Kader Attia is a French artist of Algerian descent who grew up in the immigrant banlieues of Paris, sites of poverty, crime and, in 2005, massive rioting. Attia’s excellent exhibition included five lush C-print photographs of Algerians sitting on huge, jumbled concrete blocks at a beach in Algiers that locals call “Rochers Carrés” (Square Rocks). In each photograph, you see one or two young men or teenagers gazing pensively at the Mediterranean and beyond, presumably toward Europe and its questionable promise of a better life. One man, viewed from behind, sits on a block’s sharp edge watching as two freighters pass by on the distant horizon. Two shirtless boys standing in slightly awkward teenage postures look half ready to do the impossible: dive into the sea and swim to Paris, spurred by fantasies of money, opportunities and glamour.
Attia’s “Rochers Carrés” (all 2009) are gorgeous and sublime: cobalt sea, bright blue sky tinged with white vapors, vivid shadows nestled among concrete blocks, human figures framed by vastness. They are also hard-hitting. You think of unemployed young men with smoldering ambitions and a lot of time on their hands. You think of Algeria punished by war with France and ravaged by civil war in the 1990s. All of these heaped-up concrete blocks begin to resemble the aftermath of a bombing or battle. They also suggest the chunky, menacing geometries of those massive apartment complexes in the banlieues where immigrants’ dreams of a better life are undermined by racism and economic limitations. Attia coupled his sea-themed photographs with sculptures consisting of what look at first like plastic-wrapped six-packs of Algerian-brand water placed atop six white pedestals. In fact, the sculptures are merely the bulging plastic forms with no bottles inside, conjuring both aridity and a melancholic sense of absence or loss.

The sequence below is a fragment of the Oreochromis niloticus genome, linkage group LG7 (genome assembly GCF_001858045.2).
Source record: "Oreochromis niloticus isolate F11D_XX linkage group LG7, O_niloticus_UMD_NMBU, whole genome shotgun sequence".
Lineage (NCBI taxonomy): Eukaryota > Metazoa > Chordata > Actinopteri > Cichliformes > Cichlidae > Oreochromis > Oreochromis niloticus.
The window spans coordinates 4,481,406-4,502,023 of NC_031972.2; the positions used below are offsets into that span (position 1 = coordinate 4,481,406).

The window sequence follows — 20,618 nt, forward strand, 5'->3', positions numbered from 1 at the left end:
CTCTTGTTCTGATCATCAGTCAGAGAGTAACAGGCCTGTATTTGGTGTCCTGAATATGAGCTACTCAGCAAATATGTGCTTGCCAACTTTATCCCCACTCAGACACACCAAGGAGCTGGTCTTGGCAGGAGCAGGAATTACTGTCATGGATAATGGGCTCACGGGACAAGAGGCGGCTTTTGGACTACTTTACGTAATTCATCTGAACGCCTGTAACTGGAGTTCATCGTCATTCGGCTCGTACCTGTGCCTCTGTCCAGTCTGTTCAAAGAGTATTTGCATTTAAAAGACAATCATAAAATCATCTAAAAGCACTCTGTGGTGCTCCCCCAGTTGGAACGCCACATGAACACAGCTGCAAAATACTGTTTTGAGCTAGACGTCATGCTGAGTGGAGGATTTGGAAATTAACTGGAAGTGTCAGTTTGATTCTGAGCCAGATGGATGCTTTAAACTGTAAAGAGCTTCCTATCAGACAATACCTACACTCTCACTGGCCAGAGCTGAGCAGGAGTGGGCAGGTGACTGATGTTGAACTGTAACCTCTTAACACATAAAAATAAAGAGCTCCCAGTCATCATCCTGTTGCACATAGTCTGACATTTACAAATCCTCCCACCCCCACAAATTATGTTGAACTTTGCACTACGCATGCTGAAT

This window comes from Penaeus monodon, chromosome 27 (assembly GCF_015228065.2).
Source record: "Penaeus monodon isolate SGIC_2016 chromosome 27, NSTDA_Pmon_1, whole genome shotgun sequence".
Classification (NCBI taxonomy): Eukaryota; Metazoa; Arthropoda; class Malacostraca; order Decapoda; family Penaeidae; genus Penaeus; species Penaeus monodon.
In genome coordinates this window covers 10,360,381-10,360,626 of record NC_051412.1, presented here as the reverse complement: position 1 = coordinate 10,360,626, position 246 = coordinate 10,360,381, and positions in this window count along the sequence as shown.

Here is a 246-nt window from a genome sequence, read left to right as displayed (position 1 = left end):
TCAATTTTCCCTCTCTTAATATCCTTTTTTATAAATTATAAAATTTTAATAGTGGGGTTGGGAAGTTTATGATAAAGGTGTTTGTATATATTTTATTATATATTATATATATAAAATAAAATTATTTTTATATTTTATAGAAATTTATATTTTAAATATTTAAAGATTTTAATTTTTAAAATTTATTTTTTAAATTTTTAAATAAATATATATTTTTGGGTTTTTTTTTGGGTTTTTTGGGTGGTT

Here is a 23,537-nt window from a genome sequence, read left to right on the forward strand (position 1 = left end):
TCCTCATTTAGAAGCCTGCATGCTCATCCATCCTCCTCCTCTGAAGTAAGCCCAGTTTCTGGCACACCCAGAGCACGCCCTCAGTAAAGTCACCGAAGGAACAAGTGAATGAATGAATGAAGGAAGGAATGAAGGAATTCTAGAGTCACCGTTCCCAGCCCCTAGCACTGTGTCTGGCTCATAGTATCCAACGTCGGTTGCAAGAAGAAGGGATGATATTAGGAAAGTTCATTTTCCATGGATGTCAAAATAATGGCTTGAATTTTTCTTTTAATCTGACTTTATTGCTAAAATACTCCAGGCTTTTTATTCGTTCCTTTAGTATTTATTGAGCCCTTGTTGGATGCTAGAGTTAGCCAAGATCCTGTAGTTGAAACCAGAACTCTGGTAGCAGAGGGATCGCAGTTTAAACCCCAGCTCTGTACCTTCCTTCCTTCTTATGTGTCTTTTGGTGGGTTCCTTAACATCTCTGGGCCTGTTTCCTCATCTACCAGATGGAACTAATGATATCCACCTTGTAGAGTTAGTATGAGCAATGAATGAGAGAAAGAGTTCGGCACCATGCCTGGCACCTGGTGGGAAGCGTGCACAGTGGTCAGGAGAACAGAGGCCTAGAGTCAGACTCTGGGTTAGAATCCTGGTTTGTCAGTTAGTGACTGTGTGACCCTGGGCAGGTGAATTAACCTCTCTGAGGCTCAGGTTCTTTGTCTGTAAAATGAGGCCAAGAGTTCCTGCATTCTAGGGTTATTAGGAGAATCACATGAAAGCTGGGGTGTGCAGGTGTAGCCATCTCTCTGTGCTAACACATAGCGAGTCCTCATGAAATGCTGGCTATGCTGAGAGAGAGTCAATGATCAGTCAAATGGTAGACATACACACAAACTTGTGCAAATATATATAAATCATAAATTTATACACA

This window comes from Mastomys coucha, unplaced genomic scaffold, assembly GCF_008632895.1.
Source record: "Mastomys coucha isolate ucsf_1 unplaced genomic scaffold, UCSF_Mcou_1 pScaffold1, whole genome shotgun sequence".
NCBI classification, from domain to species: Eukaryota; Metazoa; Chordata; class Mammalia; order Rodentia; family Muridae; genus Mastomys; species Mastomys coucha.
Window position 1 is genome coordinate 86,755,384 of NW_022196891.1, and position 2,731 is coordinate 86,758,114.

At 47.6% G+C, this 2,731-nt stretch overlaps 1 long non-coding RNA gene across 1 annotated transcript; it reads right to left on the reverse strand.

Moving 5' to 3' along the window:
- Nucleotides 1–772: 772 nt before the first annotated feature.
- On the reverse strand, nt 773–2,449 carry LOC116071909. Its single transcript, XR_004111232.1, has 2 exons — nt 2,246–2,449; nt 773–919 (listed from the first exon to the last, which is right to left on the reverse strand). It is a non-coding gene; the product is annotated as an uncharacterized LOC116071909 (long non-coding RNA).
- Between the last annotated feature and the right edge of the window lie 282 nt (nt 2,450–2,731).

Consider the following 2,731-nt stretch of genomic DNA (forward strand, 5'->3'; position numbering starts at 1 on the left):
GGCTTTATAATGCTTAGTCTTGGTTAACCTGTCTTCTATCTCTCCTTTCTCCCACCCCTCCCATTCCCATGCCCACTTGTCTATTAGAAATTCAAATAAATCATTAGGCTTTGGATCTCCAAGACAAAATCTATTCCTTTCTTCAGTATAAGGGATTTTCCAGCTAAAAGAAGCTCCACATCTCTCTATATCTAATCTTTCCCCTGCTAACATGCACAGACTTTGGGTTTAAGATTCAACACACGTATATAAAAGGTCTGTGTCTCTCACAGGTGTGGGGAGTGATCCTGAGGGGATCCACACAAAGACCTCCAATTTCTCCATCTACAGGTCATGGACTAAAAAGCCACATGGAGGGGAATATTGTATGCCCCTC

A projector at one end of a long table in what was made to look like a conference room generated a real-time surveillance image of the room and table on the opposite wall. Rather than conjuring some fabulous cinematic elsewhere, this installation delivers a dreary, claustrophobic, closed system. In another room was Couscous Aftermaths (3000 years old movements), 2009, a video of Attia’s mother, clad in traditional Algerian garb, feigning the preparation of couscous from shards of broken mirrors. A routine, nutritive activity has been made precarious and dangerous, as if she is cooking with the remnants of shattered visions and ambition. In all mediums, Attia’s works are visually striking, revealing a convincing, very personal and urgent engagement with issues of migration and cultural collision. They also demonstrate how hope, though ever-present, frequently abuts anger and despair.
Photo: Kader Attia: Rochers Carrés, 2009, C-print, 30 by 383⁄4 inches; at Christian Nagel.